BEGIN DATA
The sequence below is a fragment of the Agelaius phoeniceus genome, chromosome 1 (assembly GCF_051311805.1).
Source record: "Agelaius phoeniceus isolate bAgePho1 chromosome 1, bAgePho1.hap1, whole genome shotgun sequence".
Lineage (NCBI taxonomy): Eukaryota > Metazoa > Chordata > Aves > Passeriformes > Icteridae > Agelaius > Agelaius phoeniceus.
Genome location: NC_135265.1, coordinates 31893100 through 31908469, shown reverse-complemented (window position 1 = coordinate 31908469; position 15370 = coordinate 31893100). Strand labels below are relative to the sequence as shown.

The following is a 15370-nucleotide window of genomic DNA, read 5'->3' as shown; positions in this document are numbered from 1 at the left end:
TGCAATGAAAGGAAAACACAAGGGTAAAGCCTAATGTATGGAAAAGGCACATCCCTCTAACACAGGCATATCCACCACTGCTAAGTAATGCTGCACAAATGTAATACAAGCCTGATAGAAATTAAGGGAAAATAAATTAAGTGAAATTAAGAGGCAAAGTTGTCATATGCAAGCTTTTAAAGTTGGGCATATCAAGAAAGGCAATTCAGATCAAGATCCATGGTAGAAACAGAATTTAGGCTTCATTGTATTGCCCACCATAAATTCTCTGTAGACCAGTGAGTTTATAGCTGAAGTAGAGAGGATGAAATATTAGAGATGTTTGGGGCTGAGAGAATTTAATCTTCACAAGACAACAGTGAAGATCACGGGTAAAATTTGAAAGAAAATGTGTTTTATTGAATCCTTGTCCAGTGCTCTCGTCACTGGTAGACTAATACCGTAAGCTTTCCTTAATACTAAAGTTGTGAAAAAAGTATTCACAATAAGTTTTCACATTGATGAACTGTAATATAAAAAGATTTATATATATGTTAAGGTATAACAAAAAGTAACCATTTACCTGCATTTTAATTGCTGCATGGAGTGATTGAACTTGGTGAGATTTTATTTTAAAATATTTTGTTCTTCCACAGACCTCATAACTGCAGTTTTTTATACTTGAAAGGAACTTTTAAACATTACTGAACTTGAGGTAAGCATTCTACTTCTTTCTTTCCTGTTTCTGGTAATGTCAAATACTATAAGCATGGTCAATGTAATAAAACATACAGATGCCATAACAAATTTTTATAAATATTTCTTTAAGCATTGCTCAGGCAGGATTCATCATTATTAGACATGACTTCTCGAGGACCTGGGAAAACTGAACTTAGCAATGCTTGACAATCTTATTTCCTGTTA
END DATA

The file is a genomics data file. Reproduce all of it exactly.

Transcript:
The sequence below is a fragment of the Agelaius phoeniceus genome, chromosome 1 (assembly GCF_051311805.1).
Source record: "Agelaius phoeniceus isolate bAgePho1 chromosome 1, bAgePho1.hap1, whole genome shotgun sequence".
Lineage (NCBI taxonomy): Eukaryota > Metazoa > Chordata > Aves > Passeriformes > Icteridae > Agelaius > Agelaius phoeniceus.
Genome location: NC_135265.1, coordinates 31893100 through 31908469, shown reverse-complemented (window position 1 = coordinate 31908469; position 15370 = coordinate 31893100). Strand labels below are relative to the sequence as shown.

The following is a 15370-nucleotide window of genomic DNA, read 5'->3' as shown; positions in this document are numbered from 1 at the left end:
TGCAATGAAAGGAAAACACAAGGGTAAAGCCTAATGTATGGAAAAGGCACATCCCTCTAACACAGGCATATCCACCACTGCTAAGTAATGCTGCACAAATGTAATACAAGCCTGATAGAAATTAAGGGAAAATAAATTAAGTGAAATTAAGAGGCAAAGTTGTCATATGCAAGCTTTTAAAGTTGGGCATATCAAGAAAGGCAATTCAGATCAAGATCCATGGTAGAAACAGAATTTAGGCTTCATTGTATTGCCCACCATAAATTCTCTGTAGACCAGTGAGTTTATAGCTGAAGTAGAGAGGATGAAATATTAGAGATGTTTGGGGCTGAGAGAATTTAATCTTCACAAGACAACAGTGAAGATCACGGGTAAAATTTGAAAGAAAATGTGTTTTATTGAATCCTTGTCCAGTGCTCTCGTCACTGGTAGACTAATACCGTAAGCTTTCCTTAATACTAAAGTTGTGAAAAAAGTATTCACAATAAGTTTTCACATTGATGAACTGTAATATAAAAAGATTTATATATATGTTAAGGTATAACAAAAAGTAACCATTTACCTGCATTTTAATTGCTGCATGGAGTGATTGAACTTGGTGAGATTTTATTTTAAAATATTTTGTTCTTCCACAGACCTCATAACTGCAGTTTTTTATACTTGAAAGGAACTTTTAAACATTACTGAACTTGAGGTAAGCATTCTACTTCTTTCTTTCCTGTTTCTGGTAATGTCAAATACTATAAGCATGGTCAATGTAATAAAACATACAGATGCCATAACAAATTTTTATAAATATTTCTTTAAGCATTGCTCAGGCAGGATTCATCATTATTAGACATGACTTCTCGAGGACCTGGGAAAACTGAACTTAGCAATGCTTGACAATCTTATTTCCTGTTA